I went to Beijing last month and was totally surprised by how much more cosmopolitan the city seemed than it was 8 years ago. Sure, it had been extra dolled up for the Olympics, but there was no denying that even without the world's attention, the city had already adopted a whole bunch of modern architecture and mass-scale landscaping. It was all pretty impressive, but according to Michael Meyer in this thoroughly researched book, it came at the cost of "Old Beijing" and its narrow-laned "hutong ...more
It's the best book I get.
it was so weird , I was being attracted by the book when I walked around the book store this Spring.
woahh! I've been greatly moved by the story told by the author .

As a citizen of Hong Kong, my mind was being blacken by the putridity of the government and the unrespected value , behavior like contaminated food of the mainland civil . Mainlanders grapping all the babies milk powder ,pee on the train ,shopping malls...

And always blaming about the poor hygiene . Yeah!! I d
Michael Meyer's rumination on the changing landscape of Beijing made me want to visit the city and see what he's seen. Alas, the point of the book is that much of the city's past has been lost, wiped out as China prepared to host the 2008 Olympics. When an outsider critiques changes in a society, there's always the question of whether that writer wants things to remain the same to the detriment of the locals who actually have to survive there. But Meyer lived and worked in a hutong neighborhood ...more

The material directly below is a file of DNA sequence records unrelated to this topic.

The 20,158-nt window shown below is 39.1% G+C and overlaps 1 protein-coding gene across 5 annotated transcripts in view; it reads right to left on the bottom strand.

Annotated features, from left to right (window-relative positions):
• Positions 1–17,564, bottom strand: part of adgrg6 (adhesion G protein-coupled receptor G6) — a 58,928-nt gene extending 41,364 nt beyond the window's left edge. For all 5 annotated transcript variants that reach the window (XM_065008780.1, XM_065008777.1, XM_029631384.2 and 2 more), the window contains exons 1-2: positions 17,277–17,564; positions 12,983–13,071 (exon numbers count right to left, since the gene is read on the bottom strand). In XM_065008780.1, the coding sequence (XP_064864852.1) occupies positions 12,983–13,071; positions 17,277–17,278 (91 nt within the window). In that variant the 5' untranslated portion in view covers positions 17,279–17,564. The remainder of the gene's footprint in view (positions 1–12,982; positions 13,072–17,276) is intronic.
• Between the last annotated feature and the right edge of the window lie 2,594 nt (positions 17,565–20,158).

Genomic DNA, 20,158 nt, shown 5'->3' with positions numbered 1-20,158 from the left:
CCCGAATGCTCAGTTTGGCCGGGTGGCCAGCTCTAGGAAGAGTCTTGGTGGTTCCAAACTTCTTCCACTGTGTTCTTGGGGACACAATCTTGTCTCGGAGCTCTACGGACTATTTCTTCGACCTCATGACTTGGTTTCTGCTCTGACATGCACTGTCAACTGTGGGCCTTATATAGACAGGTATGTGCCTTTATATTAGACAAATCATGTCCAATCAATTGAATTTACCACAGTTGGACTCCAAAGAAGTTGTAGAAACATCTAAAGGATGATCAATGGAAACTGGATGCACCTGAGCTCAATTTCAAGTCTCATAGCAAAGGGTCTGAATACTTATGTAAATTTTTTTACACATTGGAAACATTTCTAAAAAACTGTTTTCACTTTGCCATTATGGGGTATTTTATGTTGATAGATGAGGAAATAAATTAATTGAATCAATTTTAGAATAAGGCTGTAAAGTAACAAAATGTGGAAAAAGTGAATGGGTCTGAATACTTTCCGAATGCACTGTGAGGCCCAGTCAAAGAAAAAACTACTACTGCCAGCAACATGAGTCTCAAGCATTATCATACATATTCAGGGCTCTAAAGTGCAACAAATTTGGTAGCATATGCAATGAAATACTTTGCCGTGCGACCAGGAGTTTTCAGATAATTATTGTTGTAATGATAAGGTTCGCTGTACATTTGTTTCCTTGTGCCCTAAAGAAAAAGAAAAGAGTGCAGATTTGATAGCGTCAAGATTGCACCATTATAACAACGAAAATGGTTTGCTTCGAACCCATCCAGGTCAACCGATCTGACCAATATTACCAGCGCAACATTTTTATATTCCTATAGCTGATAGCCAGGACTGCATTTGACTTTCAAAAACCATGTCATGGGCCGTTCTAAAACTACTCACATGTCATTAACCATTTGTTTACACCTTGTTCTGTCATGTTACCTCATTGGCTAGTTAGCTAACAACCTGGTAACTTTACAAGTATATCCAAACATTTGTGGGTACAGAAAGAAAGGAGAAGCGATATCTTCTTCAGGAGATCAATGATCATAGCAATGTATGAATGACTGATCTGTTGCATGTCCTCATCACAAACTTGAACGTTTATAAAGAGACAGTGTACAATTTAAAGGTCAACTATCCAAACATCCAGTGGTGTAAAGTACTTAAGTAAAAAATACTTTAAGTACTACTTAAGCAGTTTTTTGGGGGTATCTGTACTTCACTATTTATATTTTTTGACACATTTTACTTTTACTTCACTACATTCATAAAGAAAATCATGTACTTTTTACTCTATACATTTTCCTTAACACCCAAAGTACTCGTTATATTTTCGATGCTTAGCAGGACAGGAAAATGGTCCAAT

Shonna Froebel
This is a fascinating read, looking not just as the current day situation of architecture and urban planning (or lack thereof) in Beijing, but also at the history of the architecture of the city.
Meyer includes an extensive bibliography for further reading as well.
Meyer lived in a room in old courtyard housing in the Dazhalan area of Beijing, to better understand what was being lost with the destruction of these neighbourhoods. He found an active community that interacted with each other and kne